Global markets rebounded strongly in the first quarter of 2019, recouping late 2018 losses. We remain optimistic as a neutral U.S. Federal Reserve is supportive, and early signs of Chinese stabilization are encouraging. This should provide a positive backdrop for the rest of the year, especially if geopolitical risks like the U.S.-China trade dispute and Brexit move closer to resolution.
Stock markets globally rebounded strongly in the first quarter of 2019 following the worst quarter since the financial crisis, to end 2018.
The MSCI All Country World Index, the broadest measure of stocks globally, is now up 16% from December lows. Meanwhile bond prices have rallied materially as well with the Government of Canada 10-year bond yield falling from 2% to 1.6% during the quarter.
Our view was that the decline experienced by stock markets in the fourth quarter, was an overreaction globally to monetary policy tightening in the face of economic uncertainty in the Eurozone and China.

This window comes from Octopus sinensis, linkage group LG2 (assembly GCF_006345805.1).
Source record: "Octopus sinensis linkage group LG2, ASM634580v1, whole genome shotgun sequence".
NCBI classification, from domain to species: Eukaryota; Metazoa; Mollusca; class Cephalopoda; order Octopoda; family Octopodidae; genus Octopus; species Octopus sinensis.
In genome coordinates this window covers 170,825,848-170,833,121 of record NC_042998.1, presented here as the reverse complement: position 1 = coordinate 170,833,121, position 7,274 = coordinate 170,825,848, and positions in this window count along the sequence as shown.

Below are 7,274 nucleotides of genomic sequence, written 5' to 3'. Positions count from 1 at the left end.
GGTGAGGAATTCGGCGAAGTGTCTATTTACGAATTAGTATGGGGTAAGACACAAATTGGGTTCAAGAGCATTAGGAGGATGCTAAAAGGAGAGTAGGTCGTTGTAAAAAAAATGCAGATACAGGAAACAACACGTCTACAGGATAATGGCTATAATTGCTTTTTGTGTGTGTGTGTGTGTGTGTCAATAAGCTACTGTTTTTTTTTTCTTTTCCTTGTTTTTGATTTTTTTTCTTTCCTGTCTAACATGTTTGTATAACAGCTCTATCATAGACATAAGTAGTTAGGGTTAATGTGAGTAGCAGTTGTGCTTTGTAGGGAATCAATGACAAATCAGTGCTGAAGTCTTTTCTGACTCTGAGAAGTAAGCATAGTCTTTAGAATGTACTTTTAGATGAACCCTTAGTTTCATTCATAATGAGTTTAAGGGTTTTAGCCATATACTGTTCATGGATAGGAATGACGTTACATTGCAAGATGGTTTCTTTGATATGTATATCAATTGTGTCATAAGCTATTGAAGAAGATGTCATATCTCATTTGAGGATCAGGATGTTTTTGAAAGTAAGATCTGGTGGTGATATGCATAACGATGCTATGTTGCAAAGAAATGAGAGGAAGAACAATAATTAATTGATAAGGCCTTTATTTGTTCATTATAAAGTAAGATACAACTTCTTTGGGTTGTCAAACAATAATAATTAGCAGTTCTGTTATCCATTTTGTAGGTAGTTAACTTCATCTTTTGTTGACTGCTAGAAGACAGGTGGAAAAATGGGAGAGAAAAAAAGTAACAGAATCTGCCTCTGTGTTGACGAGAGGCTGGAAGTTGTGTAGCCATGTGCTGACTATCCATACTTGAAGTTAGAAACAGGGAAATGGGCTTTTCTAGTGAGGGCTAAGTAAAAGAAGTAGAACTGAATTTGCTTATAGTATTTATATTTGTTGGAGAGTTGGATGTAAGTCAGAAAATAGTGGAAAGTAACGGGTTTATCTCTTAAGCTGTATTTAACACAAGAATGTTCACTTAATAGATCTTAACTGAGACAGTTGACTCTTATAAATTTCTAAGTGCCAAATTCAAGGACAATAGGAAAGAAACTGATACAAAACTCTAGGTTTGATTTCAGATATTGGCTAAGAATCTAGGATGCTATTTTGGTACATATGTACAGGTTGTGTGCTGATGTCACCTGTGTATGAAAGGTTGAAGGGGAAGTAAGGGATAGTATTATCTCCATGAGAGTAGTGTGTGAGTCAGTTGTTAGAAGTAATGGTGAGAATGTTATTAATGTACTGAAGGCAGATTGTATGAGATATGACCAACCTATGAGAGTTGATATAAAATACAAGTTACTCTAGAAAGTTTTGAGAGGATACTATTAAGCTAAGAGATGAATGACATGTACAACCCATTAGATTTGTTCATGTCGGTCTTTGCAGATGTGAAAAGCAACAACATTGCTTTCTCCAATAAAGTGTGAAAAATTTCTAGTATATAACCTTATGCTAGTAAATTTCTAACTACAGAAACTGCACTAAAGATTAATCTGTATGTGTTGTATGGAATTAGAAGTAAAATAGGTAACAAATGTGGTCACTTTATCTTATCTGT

This proved to be the case as Federal Reserve Chairman Jerome Powell reassured markets that further interest rate hikes would not continue until things stabilized.
Now that markets have mostly rebounded the key question going forward will be whether or not we see those signs of stabilization out of Europe and China.
Our view is that both signs of stabilization are most likely to materialize out of China first where policymakers added material stimulus to the economy in 2018 to try and engineer a soft landing in 2019.
This may already be happening as in March we saw manufacturing surveys turn positive in China, a good sign for the current state of the economy.
We expect these signs of stabilization to filter through to economies heavily dependent on exports, like the eurozone, in the second half of 2019.
This should provide a positive backdrop for stock markets through the rest of the year, in particular if geopolitical risks like the US – China trade dispute and Brexit start to move towards a positive resolution.